Click the above link for an excellent report on frontal lobe seizures. I could not explain to others exactly what occurred when my son had his seizures–Case #3 in the report is what my son did–run for no reason with an extreme look of terror. He tried(many times) to get out of a moving car when he was in first grade just like the woman in the case. See my previous post for videos.

When I think about the Doctor who wouldn’t put him back on his anti-seizure medication in 2005, I get so angry. The Doctor questioned my parenting.  He said, “Something must have changed at home.” referring to my son’s “behavior”.

The October 3o, 2008 issue of the Wall Street Journal had an article about how springing forward to daylight savings time might be detrimental to your health. Researchers found that heart attacks increased by 6% in Sweden the day after the change to daylight savings time. Falling back an hour resulted in 5% fewer heart attacks.

I’ve always hated the time change in the Spring and loved it in the Fall. Now I know why–we need our sleep!

And I can attest to what a lack of good quality sleep can do to a child.

My son has always been a quiet, shy child. Because he was quiet and shy, he did well in school. In Kindergarden he had the highest grades in his class and of course, I was proud of him. His first grade year was going along just as well until the Spring came around. Something changed in him. His teacher started sending reports home that he was being disruptive in class. That was SO unlike my child. I had read another Wall Street Journal article that said that children who didn’t get enough sleep were more likely to be hyperactive. So I wondered if maybe he wasn’t getting enough sleep. You see, at that time, he was coughing quite a bit.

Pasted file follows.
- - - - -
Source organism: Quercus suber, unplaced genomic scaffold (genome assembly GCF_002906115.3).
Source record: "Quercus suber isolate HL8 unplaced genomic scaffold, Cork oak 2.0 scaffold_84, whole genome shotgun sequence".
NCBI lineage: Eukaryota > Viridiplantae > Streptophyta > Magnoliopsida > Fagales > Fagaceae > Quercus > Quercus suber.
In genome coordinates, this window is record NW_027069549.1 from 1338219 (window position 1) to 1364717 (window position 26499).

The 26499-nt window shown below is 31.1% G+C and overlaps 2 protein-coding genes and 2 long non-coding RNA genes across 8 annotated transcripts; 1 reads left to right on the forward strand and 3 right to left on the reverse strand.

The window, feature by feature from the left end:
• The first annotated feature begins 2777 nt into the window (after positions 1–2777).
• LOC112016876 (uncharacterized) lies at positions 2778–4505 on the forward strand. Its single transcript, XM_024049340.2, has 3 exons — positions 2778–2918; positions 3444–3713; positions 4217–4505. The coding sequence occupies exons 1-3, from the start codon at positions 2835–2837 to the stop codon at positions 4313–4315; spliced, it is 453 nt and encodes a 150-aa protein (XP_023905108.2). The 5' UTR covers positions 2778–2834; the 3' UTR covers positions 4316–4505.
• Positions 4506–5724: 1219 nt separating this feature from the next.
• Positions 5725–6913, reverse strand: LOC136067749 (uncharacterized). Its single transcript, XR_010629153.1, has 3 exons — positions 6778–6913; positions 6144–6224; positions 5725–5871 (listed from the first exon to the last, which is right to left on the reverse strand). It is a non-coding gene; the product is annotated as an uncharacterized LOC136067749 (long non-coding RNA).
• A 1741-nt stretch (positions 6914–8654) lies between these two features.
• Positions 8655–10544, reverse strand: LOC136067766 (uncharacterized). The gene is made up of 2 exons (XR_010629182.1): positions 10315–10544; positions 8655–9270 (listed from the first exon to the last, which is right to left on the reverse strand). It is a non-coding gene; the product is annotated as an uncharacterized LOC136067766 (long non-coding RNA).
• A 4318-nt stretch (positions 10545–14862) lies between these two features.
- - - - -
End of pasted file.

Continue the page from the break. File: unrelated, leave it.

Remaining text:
I took him to the Doctor with my concerns. The Doctor prescribed Zyrtec for allergies. His Granny has allergies, so I believed that was the problem.

One evening, after being on Zyrtec a few days, he was in bed reading from Dr. Suess. He stopped reading mid-sentence, got up and began jumping up an down on the bed with a crazed look on his face. I have never been more afraid in my life. I didn’t know what it was, but it wasn’t “right”. And I blamed Zyrtec.

I set up an appointment  with the Pediatrician. I described what happened. The Doctor performed the now familiar neurology exam and referred him to a Neurologist. The Neurologist scheduled an EEG. The first EEG was normal and I didn’t see any signs of anything odd.

The occurrences continued. I took him back to the Neurologist who suggested a sleep-deprived EEG. My husband and I, with the help of my father, worked in shifts to keep my son awake. It was a miserable night. He was having the “episodes” often.